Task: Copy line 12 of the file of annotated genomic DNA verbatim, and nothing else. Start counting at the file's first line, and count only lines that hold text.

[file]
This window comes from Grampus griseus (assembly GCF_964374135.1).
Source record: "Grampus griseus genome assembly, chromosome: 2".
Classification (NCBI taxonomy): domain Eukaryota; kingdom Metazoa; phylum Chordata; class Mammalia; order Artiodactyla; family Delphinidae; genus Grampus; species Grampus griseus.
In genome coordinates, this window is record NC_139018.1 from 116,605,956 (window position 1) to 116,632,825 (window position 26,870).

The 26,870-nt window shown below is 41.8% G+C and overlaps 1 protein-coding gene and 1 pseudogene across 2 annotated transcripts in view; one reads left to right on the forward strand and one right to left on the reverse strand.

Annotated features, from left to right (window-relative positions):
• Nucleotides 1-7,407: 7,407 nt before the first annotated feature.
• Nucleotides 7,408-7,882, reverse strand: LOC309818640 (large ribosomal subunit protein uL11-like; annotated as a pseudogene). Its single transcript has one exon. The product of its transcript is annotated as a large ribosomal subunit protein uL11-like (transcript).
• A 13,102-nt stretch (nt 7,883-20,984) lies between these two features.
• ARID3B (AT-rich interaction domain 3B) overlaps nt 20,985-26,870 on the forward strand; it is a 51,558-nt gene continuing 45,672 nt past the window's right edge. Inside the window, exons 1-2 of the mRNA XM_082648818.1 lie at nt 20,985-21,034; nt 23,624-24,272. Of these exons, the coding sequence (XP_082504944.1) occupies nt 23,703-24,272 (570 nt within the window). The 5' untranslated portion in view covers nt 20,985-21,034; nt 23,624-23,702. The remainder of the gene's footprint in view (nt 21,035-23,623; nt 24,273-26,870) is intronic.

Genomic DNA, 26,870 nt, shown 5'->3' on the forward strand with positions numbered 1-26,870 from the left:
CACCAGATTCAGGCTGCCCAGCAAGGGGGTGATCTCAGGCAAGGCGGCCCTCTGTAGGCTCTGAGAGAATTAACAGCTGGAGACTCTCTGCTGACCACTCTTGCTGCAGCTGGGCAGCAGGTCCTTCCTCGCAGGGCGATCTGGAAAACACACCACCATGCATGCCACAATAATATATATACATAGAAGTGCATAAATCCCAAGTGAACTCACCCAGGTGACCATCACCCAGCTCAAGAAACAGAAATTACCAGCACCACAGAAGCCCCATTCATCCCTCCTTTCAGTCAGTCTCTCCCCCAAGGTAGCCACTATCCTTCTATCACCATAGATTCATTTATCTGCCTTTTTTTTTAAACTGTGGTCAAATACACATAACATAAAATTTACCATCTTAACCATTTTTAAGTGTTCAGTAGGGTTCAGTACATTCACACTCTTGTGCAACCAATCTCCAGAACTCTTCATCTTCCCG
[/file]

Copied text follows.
CACCAGATTCAGGCTGCCCAGCAAGGGGGTGATCTCAGGCAAGGCGGCCCTCTGTAGGCTCTGAGAGAATTAACAGCTGGAGACTCTCTGCTGACCACTCTTGCTGCAGCTGGGCAGCAGGTCCTTCCTCGCAGGGCGATCTGGAAAACACACCACCATGCATGCCACAATAATATATATACATAGAAGTGCATAAATCCCAAGTGAACTCACCCAGGTGACCATCACCCAGCTCAAGAAACAGAAATTACCAGCACCACAGAAGCCCCATTCATCCCTCCTTTCAGTCAGTCTCTCCCCCAAGGTAGCCACTATCCTTCTATCACCATAGATTCATTTATCTGCCTTTTTTTTTAAACTGTGGTCAAATACACATAACATAAAATTTACCATCTTAACCATTTTTAAGTGTTCAGTAGGGTTCAGTACATTCACACTCTTGTGCAACCAATCTCCAGAACTCTTCATCTTCCCG